The possibility of an early shift to a La Nina might be the only obstacle to another year of ample global grain supplies and low crop prices.
U.S.-based agricultural consultancy AgResource’s first forecast for 2016 grain prices was sobering with an outlook for harvest time prices for corn falling to US$2.80 per bushel, Chicago wheat at $4 and soybeans at $7.60. That assumes normal weather.
Corn is currently about $3.55, wheat $4.45 and soybeans $9.25.
All existing weather issues around the world are too small to threaten the expectation of continuing ample global crop supplies.
Globally, the grain carryover from 2015-16 is a large cushion. U.S. farmers are contemplating a huge corn acreage this spring.
South American grain is flooding out to world markets after a record harvest, and analysts think southern farmers will seek to boost production again next fall, particularly in Argentina where the government has removed regulations that restricted exports.
Focusing in on wheat, the weak prices of the last year are leading to reduced acreages for 2016-17, but again, not enough to make a significant difference.
For example, American farmers intend to reduce the total area of winter and spring wheat by about five million acres, or nine percent. However, the production lost from the fewer acres would be entirely offset by the increase in carry-in stocks so that total U.S. wheat supply for 2016-17 would be about the same as in 2015-16.
Markets had been watching for crop condition declines in the U.S. hard red winter wheat crop because of dry weather since the start of this year.
Farmers were worried, but now rain is forecast for the April 16-17 weekend, which should halt the decline.
Meanwhile, the U.S. Midwest and Delta regions have normal to above normal soil moisture going into seeding.
All this is keeping crop markets on a negative footing.
What could knock them off that trend? A rapid transition to a La Nina.
Weather experts began to talk late last year of the potential for a swing from the El Nino that dominated the weather for the past year straight into a La Nina, bypassing a neutral phase.
El Nino is warmer than normal water in the east-central equatorial Pacific Ocean. La Nina is cooler than normal water in the same region.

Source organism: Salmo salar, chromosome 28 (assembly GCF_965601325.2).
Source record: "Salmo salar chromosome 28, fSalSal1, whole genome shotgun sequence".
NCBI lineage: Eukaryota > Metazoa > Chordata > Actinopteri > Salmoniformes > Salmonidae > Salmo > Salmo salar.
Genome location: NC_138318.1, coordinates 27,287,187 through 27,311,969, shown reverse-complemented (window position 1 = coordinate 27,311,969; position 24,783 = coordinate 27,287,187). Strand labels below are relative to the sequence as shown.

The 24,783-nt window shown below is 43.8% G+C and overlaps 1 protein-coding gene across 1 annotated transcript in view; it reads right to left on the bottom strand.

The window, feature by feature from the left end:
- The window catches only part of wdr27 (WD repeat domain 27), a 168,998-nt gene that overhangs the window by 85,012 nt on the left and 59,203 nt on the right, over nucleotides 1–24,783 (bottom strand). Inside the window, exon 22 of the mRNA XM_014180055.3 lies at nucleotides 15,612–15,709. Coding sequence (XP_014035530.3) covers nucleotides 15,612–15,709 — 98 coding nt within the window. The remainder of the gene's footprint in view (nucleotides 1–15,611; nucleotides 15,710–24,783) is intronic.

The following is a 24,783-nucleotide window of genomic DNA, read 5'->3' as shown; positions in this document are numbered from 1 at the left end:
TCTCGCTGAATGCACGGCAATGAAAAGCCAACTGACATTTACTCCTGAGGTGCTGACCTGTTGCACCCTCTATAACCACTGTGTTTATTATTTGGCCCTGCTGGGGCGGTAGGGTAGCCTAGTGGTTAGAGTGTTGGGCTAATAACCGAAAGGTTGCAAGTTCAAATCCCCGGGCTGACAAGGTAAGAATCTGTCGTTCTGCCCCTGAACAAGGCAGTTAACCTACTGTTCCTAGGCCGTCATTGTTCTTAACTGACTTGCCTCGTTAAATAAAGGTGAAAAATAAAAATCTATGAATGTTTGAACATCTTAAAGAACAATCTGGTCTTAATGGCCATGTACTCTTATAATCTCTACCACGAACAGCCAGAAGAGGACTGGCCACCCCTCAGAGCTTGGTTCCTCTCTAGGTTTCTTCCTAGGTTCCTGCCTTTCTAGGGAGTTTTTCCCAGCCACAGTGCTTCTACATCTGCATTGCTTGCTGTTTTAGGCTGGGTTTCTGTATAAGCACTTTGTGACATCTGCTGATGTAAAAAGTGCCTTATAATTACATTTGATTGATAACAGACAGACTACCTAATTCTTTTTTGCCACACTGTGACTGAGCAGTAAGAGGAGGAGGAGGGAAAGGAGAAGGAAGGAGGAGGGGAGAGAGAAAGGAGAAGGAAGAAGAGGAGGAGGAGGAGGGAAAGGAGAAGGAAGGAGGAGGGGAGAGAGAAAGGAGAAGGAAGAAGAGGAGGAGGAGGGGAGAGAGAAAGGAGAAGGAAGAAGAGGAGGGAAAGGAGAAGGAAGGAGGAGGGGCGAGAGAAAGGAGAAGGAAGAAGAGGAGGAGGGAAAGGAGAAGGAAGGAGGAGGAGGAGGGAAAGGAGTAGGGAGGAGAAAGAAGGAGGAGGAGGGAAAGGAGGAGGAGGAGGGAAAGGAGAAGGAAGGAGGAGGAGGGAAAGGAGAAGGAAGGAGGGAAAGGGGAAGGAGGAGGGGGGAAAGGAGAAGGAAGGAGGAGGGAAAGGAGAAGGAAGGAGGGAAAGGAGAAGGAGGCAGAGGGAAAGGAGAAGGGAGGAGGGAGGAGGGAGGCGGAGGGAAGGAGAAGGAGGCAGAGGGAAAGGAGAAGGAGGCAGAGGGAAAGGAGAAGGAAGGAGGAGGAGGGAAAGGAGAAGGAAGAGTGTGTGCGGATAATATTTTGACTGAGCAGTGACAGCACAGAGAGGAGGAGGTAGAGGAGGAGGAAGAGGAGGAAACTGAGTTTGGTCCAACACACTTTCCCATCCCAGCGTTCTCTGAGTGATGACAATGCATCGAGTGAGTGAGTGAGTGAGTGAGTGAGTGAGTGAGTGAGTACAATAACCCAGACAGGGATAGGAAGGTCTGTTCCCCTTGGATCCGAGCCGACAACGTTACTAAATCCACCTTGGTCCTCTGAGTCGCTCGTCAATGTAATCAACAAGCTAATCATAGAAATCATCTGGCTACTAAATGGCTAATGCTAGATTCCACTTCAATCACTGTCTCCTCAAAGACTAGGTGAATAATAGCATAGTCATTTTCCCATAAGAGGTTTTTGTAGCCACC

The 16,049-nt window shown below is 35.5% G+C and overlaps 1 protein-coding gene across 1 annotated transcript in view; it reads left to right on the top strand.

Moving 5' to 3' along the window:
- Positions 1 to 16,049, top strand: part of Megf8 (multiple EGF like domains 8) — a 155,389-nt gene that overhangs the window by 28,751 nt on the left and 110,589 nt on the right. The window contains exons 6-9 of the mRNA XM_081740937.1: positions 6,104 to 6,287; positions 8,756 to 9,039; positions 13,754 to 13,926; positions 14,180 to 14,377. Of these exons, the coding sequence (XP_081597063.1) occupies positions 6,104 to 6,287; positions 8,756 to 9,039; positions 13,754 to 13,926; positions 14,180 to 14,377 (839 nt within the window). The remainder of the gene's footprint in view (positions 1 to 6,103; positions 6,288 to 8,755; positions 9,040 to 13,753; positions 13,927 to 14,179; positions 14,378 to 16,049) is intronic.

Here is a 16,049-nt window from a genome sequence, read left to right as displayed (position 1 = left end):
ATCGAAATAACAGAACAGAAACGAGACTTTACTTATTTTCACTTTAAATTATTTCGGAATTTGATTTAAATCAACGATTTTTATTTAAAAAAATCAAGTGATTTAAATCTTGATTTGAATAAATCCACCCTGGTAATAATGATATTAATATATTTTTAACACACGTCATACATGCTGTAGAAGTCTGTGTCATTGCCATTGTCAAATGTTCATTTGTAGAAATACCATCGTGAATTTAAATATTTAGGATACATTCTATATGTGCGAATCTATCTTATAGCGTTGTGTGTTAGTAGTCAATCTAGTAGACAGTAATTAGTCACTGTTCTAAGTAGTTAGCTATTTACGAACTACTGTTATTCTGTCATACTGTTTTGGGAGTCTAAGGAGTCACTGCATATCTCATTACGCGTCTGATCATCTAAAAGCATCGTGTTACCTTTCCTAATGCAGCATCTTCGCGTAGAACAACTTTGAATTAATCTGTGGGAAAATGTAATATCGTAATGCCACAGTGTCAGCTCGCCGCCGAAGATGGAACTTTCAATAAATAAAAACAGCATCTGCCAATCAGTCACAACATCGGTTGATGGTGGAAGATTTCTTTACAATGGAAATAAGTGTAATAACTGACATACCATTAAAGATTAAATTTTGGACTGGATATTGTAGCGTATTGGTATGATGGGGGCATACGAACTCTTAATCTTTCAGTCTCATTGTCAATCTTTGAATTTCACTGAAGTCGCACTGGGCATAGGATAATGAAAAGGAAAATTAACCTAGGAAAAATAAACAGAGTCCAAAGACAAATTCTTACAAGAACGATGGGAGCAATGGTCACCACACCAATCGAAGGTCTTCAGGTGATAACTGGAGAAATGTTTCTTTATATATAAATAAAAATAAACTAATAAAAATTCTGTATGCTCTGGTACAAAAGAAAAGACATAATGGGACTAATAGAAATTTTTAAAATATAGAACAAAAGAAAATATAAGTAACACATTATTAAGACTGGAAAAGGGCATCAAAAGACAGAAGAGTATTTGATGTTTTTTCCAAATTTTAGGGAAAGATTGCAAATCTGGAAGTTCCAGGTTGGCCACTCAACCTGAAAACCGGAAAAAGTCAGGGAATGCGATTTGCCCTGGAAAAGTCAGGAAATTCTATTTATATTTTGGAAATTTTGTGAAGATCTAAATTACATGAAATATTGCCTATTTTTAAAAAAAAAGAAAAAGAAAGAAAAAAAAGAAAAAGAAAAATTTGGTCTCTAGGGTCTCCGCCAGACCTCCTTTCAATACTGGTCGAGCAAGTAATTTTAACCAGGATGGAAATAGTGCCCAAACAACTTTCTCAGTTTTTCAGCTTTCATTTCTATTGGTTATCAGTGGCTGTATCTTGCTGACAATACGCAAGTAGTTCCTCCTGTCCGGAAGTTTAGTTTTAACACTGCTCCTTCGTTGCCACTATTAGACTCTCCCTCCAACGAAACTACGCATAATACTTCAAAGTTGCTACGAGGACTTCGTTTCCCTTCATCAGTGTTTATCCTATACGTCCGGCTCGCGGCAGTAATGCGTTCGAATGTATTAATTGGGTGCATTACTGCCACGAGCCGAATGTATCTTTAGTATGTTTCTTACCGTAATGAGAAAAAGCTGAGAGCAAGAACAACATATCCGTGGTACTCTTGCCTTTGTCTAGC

Ocean temperature readings in February and March indicated that the transition might be a bit slow, meaning a La Nina might not establish itself until autumn.
However, the latest data now indicates the potential for an earlier arrival.
Late summer would probably still be too late to have a major effect on American crop yields, but if it were to arrive in July, that would make things interesting.
A La Nina summer in the U.S. Midwest tends to be hot and dry.
Scott Irwin and Darrel Good of the University of Illinois looked at the history of El Nino-La Nina transitions going back to 1960 and found that such transitions occurring in summer raise the risk of corn and soybean yields falling below the trend line.
“Yield risk was generally larger the earlier that La Nina conditions emerged,” the economists wrote in Farmdoc Daily March 18.
There is no way to predict when a La Nina will arrive, if indeed it does form, but this is something that bears watching.
La Nina’s effect on prairie crops appear less studied, but most current long-range forecasts indicate a warm summer with Alberta at risk of dry weather.
Looking farther afield, La Nina tends to bring increased rainfall to Australia, southern Asia and India.
There is also an increased potential for drier than normal weather in Brazil and Argentina.
So even if La Nina arrives too late to affect the North American summer crop, it still could affect the following Southern Hemisphere crops.
However, if La Nina fails to develop and there is benign weather, then the disappointing crop values that AgResource expects could be around for a while.